Look what two hurricanes might blow in.
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First, though, there was the little matter of meeting his hero McCain in mid-summer and telling his hero about his father’s admiration for the senator, and then the Republican National Convention where he could cast his official vote for McCain’s nomination. His plane ticket for Minnesota was all lined up — and then Hurricane Gustav bore down on the Louisiana coast.
Cao had seen that movie before. So Cao forgot the plane ticket. He packed up his wife and two children — they were not intending to go to the convention — in the car and drove them all up to Minnesota. Good thing he did. Gustav swung a little south and west of New Orleans but, even so, low-lying New Orleans East got drenched again. From the convention, Cao spoke to a friend who told him Cao’s house had a foot and a half of water in it. A foot and a half is a lot. It causes serious problems. He was the only member of the entire Louisiana delegation (or at least of the ones who actually made it to the convention rather than canceling at the last minute) who had major home damage in the storm.
When the convention ended, the Caos returned to find they needed temporary lodging with friends. But now the family is back in its own home, living on the second floor while doing major repair work on the first, still waiting for their flood insurance to come through.
If somebody can shrug over the phone, Cao shrugged. “It is just an inconvenience,” he insisted.
The question is, though, whether Cao’s campaign is just an inconvenience for Jefferson, or whether Cao actually has a chance.
NOBODY SEEMS TO THINK a win is likely, but local political pros insist that it is doable. There is, of course, the matter of Jefferson’s indictments and the local embarrassment about them. There are also investigations and indictments involving non-profits to which Jefferson funneled grants. And several investigations of Jefferson’s family members who have served in other local government offices.
On national Election Day, Jefferson won his own primary over a white Democratic opponent, Helena Moreno, by a margin of 92,080 to 70,159. The GOP and independent registration combined is 34 percent and, if Cao can pick off a significant portion of Moreno’s Democratic votes — this time in an election without the heavy pro-Obama turnout working in Jefferson’s favor — the arithmetic starts to look less daunting.
“He has an outstanding chance,” insists former New Orleans City Councilman Brian Wagner, also a former Republican National Committeeman. “We have a very compelling candidate who is someone who can do an outstanding job in Congress. He has fought poverty [while with the Jesuits] all over the world, and he’s probably the closest thing to a saint who I have ever known who has ever run for Congress…. He has two wonderful, intelligent children, and his wife graduated cum laude at the pharmacy school at Xavier [University in New Orleans]…. It’s just a matter of combining that message with the right turnout.”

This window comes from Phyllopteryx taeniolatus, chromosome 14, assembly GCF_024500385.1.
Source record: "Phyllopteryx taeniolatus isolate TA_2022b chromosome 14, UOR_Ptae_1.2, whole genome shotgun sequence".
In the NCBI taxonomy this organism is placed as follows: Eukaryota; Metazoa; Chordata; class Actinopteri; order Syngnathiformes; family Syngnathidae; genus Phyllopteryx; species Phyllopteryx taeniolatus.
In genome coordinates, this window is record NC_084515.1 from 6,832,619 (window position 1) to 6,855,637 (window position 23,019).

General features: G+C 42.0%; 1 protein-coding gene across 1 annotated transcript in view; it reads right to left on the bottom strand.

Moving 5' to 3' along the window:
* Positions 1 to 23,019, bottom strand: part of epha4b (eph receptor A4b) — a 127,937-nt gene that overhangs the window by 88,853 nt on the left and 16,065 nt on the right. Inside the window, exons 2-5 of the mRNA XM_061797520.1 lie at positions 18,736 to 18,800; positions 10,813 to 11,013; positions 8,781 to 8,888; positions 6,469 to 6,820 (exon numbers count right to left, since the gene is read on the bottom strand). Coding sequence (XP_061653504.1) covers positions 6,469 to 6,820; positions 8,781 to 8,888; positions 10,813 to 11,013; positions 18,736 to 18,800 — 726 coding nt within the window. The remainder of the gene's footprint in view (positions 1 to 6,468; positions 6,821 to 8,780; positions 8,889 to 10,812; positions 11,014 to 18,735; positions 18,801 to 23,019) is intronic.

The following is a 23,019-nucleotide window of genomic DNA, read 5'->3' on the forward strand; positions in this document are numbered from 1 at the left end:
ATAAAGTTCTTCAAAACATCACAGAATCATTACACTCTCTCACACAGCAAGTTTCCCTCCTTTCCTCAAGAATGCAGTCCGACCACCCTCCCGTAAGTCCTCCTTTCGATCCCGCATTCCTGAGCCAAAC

For the last two and a half weeks of the campaign, Cao has about $70,000 cash on hand, with Republican Party committees committed to pitching in (independently) the maximum allowed $84,000. And that was before any late money came in from fundraisers thrown by pillars of the New Orleans community both Tuesday and Wednesday nights, along with a Dec. 4 major fundraiser featuring newly minted New Orleanian Mary Matalin, the famous Republican political consultant. It’s enough money for a reasonable TV ad buy and lots of radio ads. And the campaign is hoping for some late endorsements, too.
If Cao wins, he would be the first Vietnamese-American ever elected to Congress — from, it should be noted, the neighboring district to the one that first sent to Congress a man of Indian descent, Bobby Jindal. And as long as the U.S. Congress should exist on this Earth, Cao might remain the only Congressman who is a Vietnamese refugee-turned physics major-turned Jesuit-turned philosophy professor, lawyer, and dual-hurricane survivor.
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